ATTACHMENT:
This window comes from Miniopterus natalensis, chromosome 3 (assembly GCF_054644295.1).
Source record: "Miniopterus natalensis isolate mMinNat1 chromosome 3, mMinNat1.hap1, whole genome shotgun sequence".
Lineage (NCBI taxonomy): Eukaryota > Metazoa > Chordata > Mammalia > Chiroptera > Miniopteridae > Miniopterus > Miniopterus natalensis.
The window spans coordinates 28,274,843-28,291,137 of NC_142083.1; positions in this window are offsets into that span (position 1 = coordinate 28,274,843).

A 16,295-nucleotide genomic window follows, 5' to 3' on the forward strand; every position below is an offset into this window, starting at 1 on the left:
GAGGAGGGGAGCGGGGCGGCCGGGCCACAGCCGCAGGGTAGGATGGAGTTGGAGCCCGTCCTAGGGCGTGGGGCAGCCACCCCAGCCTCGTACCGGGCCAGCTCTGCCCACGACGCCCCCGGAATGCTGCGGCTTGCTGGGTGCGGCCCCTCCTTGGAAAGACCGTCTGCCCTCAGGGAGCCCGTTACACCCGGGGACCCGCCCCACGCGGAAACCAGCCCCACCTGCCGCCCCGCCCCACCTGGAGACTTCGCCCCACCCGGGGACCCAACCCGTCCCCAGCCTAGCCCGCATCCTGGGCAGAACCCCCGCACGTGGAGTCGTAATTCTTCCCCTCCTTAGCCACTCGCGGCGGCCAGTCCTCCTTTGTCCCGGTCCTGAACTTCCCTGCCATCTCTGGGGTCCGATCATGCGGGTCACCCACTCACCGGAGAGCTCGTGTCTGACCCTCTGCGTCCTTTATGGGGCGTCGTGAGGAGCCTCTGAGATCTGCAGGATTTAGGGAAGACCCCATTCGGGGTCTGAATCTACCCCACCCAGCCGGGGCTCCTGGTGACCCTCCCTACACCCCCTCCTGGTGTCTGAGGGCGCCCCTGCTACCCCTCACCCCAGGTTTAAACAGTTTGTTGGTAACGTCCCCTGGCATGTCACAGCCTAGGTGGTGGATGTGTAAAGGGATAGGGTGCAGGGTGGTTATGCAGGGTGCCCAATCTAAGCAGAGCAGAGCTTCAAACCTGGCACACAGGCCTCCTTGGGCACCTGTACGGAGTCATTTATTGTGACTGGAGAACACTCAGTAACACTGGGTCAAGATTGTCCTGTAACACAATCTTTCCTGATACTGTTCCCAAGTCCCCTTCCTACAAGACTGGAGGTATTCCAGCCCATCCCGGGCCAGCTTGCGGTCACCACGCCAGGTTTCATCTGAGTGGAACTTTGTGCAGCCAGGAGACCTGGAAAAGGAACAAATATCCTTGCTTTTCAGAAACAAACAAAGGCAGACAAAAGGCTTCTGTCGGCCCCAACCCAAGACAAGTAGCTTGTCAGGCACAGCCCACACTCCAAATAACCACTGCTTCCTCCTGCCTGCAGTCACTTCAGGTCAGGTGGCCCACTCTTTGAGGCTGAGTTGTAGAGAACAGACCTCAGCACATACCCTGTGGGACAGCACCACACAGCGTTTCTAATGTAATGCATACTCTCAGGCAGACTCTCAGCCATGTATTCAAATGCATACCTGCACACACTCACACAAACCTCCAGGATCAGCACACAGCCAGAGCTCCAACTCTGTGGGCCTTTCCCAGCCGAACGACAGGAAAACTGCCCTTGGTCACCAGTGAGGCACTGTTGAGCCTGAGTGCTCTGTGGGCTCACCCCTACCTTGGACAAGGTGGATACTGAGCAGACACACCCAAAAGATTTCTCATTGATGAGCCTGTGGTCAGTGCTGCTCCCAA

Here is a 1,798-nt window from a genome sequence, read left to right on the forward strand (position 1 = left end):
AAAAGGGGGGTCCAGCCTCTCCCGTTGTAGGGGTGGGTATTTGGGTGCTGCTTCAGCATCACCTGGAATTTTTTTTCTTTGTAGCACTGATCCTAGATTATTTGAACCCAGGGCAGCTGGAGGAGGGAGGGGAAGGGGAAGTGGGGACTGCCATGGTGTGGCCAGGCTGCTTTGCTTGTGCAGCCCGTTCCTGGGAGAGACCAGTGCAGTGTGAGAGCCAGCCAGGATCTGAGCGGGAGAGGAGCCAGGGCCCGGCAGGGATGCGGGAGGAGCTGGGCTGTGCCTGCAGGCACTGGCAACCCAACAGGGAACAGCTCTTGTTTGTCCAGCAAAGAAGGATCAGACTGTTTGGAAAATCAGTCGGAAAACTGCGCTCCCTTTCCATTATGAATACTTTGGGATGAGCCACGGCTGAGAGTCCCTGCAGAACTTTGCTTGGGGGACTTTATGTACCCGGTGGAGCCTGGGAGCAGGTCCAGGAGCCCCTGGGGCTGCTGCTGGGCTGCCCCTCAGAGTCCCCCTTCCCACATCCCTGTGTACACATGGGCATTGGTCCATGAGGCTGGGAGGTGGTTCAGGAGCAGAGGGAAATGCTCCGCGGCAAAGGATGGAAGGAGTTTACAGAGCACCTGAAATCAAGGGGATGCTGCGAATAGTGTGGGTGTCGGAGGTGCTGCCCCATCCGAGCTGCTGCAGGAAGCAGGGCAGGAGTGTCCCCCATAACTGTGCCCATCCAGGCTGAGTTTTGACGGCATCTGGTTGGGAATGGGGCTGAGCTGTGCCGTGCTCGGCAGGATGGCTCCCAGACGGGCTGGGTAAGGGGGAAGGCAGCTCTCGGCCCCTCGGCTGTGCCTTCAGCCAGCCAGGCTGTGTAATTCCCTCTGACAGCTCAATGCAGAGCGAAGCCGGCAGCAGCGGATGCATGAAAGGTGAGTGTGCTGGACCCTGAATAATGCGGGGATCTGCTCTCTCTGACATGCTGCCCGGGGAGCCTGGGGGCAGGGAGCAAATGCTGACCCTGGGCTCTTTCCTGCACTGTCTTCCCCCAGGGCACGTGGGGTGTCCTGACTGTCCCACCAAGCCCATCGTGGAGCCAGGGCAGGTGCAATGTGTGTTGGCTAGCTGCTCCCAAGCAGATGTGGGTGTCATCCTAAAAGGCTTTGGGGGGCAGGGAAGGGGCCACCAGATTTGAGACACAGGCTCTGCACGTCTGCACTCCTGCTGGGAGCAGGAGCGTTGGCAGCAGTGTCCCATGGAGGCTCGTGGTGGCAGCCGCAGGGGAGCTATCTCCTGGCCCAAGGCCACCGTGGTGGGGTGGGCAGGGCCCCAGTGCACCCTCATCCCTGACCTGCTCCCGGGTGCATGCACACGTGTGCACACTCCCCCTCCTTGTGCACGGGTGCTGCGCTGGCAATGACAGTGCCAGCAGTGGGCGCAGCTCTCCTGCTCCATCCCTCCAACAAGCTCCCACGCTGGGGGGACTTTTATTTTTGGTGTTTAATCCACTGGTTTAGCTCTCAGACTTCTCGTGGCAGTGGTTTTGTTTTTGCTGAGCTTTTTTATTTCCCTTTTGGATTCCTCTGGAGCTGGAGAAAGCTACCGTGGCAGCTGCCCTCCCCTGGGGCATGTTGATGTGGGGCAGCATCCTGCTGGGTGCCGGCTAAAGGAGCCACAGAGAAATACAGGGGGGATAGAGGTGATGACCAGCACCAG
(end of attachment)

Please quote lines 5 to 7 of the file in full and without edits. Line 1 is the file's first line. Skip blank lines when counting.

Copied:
A 16,295-nucleotide genomic window follows, 5' to 3' on the forward strand; every position below is an offset into this window, starting at 1 on the left:
GAGGAGGGGAGCGGGGCGGCCGGGCCACAGCCGCAGGGTAGGATGGAGTTGGAGCCCGTCCTAGGGCGTGGGGCAGCCACCCCAGCCTCGTACCGGGCCAGCTCTGCCCACGACGCCCCCGGAATGCTGCGGCTTGCTGGGTGCGGCCCCTCCTTGGAAAGACCGTCTGCCCTCAGGGAGCCCGTTACACCCGGGGACCCGCCCCACGCGGAAACCAGCCCCACCTGCCGCCCCGCCCCACCTGGAGACTTCGCCCCACCCGGGGACCCAACCCGTCCCCAGCCTAGCCCGCATCCTGGGCAGAACCCCCGCACGTGGAGTCGTAATTCTTCCCCTCCTTAGCCACTCGCGGCGGCCAGTCCTCCTTTGTCCCGGTCCTGAACTTCCCTGCCATCTCTGGGGTCCGATCATGCGGGTCACCCACTCACCGGAGAGCTCGTGTCTGACCCTCTGCGTCCTTTATGGGGCGTCGTGAGGAGCCTCTGAGATCTGCAGGATTTAGGGAAGACCCCATTCGGGGTCTGAATCTACCCCACCCAGCCGGGGCTCCTGGTGACCCTCCCTACACCCCCTCCTGGTGTCTGAGGGCGCCCCTGCTACCCCTCACCCCAGGTTTAAACAGTTTGTTGGTAACGTCCCCTGGCATGTCACAGCCTAGGTGGTGGATGTGTAAAGGGATAGGGTGCAGGGTGGTTATGCAGGGTGCCCAATCTAAGCAGAGCAGAGCTTCAAACCTGGCACACAGGCCTCCTTGGGCACCTGTACGGAGTCATTTATTGTGACTGGAGAACACTCAGTAACACTGGGTCAAGATTGTCCTGTAACACAATCTTTCCTGATACTGTTCCCAAGTCCCCTTCCTACAAGACTGGAGGTATTCCAGCCCATCCCGGGCCAGCTTGCGGTCACCACGCCAGGTTTCATCTGAGTGGAACTTTGTGCAGCCAGGAGACCTGGAAAAGGAACAAATATCCTTGCTTTTCAGAAACAAACAAAGGCAGACAAAAGGCTTCTGTCGGCCCCAACCCAAGACAAGTAGCTTGTCAGGCACAGCCCACACTCCAAATAACCACTGCTTCCTCCTGCCTGCAGTCACTTCAGGTCAGGTGGCCCACTCTTTGAGGCTGAGTTGTAGAGAACAGACCTCAGCACATACCCTGTGGGACAGCACCACACAGCGTTTCTAATGTAATGCATACTCTCAGGCAGACTCTCAGCCATGTATTCAAATGCATACCTGCACACACTCACACAAACCTCCAGGATCAGCACACAGCCAGAGCTCCAACTCTGTGGGCCTTTCCCAGCCGAACGACAGGAAAACTGCCCTTGGTCACCAGTGAGGCACTGTTGAGCCTGAGTGCTCTGTGGGCTCACCCCTACCTTGGACAAGGTGGATACTGAGCAGACACACCCAAAAGATTTCTCATTGATGAGCCTGTGGTCAGTGCTGCTCCCAA

Here is a 1,798-nt window from a genome sequence, read left to right on the forward strand (position 1 = left end):